A group of volunteers in SUVs and pickup cars loaded with reusable blue-cloth tote bags slowly made their way from rural Bali into the island’s urban centres in Ubud.
The bags contained a select variety of fresh vegetables and some ground coffee, all locally grown in Kintamani, at the foot of Mount Batur, two hours away from Denpasar. The volunteers then set up stalls by the roadside to hand out the parcels for free to anyone in need.
It did not take long for the parcels to be snapped up by grateful passers-by. In Bali’s urban areas, where unemployment is particularly high due to the shutdown of the tourism industry because of the Covid-19 pandemic, all help is welcome.
“This charitable act is our way of showing that farmers in Bali care about the crisis that many of our brothers and sisters in other sectors of the economy are facing now,” said I Komang Sukarsana, 36, co-initiator of the “Free Veggies From Farmers” movement and owner of the Bali Arabica coffee brand.
Sukarsana started the movement recently with his sister, Luh Manis, 39, founder of Pranasanti Yoga and Retreat, to raise awareness about the importance of Bali’s agricultural sector during the global pandemic.
Tourism and its related industries make up 80 per cent of Bali’s economy.
With tourist numbers dropping by as much as 93.24 per cent in April last year, the local economy contracted by more than 10 per cent, forcing almost 75,000 people into joblessness.
But agriculture, the island’s second largest industry at 13.5 per cent and which until recently employed almost 20 per cent of the workforce,―has proved more resilient.
Sukarsana, who is also chairman of the farming cooperative, Sari Pertiwi, in Kintamani, said that although Balinese farmers have had to abandon growing crops previously intended for the hospitality industry –―that is, for hotels and restaurants – the staples for the local population, such as shallots and vegetables commonly used in Indonesian dishes, remain in demand.
But the general drop in the purchasing power of ordinary Indonesians means that market size has also shrunk.
Manis recounted a discussion with her brother on how to help their farmer friends in the cooperative, who had complained that they might have to let their crops rot in the fields if they could not find buyers for their produce.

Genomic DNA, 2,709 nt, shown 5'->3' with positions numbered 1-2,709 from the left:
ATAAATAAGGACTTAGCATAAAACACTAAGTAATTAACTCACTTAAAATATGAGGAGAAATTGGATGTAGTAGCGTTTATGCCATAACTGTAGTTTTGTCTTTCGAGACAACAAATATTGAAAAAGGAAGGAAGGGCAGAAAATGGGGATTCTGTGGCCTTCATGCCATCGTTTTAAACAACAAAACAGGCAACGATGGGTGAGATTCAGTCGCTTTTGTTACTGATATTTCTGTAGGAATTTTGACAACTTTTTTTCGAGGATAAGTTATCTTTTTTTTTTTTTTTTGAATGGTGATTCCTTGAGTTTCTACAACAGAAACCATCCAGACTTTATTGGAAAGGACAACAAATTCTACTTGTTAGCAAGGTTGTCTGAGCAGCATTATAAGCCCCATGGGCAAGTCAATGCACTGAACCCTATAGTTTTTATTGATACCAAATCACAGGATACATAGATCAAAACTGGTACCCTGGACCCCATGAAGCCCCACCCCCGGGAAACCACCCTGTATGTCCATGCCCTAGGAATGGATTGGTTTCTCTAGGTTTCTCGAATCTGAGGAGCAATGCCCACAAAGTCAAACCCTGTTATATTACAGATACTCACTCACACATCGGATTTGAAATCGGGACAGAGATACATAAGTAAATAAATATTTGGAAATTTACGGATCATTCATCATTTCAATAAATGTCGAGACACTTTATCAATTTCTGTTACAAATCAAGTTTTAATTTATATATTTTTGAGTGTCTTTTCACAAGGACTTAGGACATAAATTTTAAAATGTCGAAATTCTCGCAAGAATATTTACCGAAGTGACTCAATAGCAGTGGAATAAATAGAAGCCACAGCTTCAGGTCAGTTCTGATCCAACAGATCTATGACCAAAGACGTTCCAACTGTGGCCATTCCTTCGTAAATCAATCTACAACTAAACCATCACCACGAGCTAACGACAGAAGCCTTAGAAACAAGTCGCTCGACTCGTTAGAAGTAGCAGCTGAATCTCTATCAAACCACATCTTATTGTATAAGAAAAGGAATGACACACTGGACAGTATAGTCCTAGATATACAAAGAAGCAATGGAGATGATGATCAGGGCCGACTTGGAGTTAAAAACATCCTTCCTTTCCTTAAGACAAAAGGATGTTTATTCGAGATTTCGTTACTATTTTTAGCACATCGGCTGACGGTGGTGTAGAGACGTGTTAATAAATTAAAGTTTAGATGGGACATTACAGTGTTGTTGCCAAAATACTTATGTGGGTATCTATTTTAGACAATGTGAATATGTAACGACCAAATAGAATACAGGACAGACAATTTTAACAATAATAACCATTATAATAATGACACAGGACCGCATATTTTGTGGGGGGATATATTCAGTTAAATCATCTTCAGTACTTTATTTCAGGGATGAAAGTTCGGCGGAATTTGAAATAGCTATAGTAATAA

“It inspired us to come up with a solution which would help both the farmers and the community at large. We pooled our resources among friends; some donated money, which was used to buy vegetables from the farmers in the cooperative, while others donated their crops.”
While the distribution of food parcels during times of economic crises, either by the government or by private charities, is a well-established tradition in Indonesia, fresh vegetables are not usually found among the items.
Food parcels given to Indonesians typically include mass-produced staples like rice, instant noodles, sugar and factory-made snacks.
Manis said that such products completely bypassed the small-scale farmers, which is why she and her brother believed vegetables would be refreshing for a change.
“We had initially thought of cooked meal packets made with our vegetables but we wanted to encourage Balinese to go back to the practice of preparing home-cooked meals since most people are now confined to their homes,” Manis said.
Additionally, Sukarsana wanted to raise the banner for farmers as a profession.
“In Indonesia, farming is mostly seen as a lowly occupation promising little return. Farmers are often portrayed as poor and in need of government subsidies. This is not necessarily the case with modern farmers who understand the distribution link of their own produce.”
He said he wanted it to be known that farmers did not always have to be the recipients of help but could also contribute to society in times of need.
“The pandemic,” he continued, “has shown that farmers are among the most resilient because we grow our own food and whatever happens, people still need our produce.”
While 29 per cent of Indonesian workers make their living in agriculture, fisheries and livestock, the country is fast losing its farmers.
Official statistics reveal that between 2003 and 2013, Indonesia lost 5.1 million farmers as young people shunned agriculture for other professions.
At the launch of his administration’s pilot project “Millennial Farmers” in early August, President Joko Widodo highlighted the fact that 71 per cent of Indonesia’s farmers were above the age of 45, and stressed the need for the younger generation to step up.
Sukarsana said that since he had launched the initiative, many young people previously employed in the tourism industry in Sanur had helped as volunteers, learning about agriculture and food production while taking home fresh produce as part of the deal.
Under the “Free Veggies From Farmers” scheme, as many as 150 parcels are distributed at a given location. Its success has inspired similar initiatives throughout Bali by farming co-operatives and small enterprises.
This article was first published in South China Morning Post.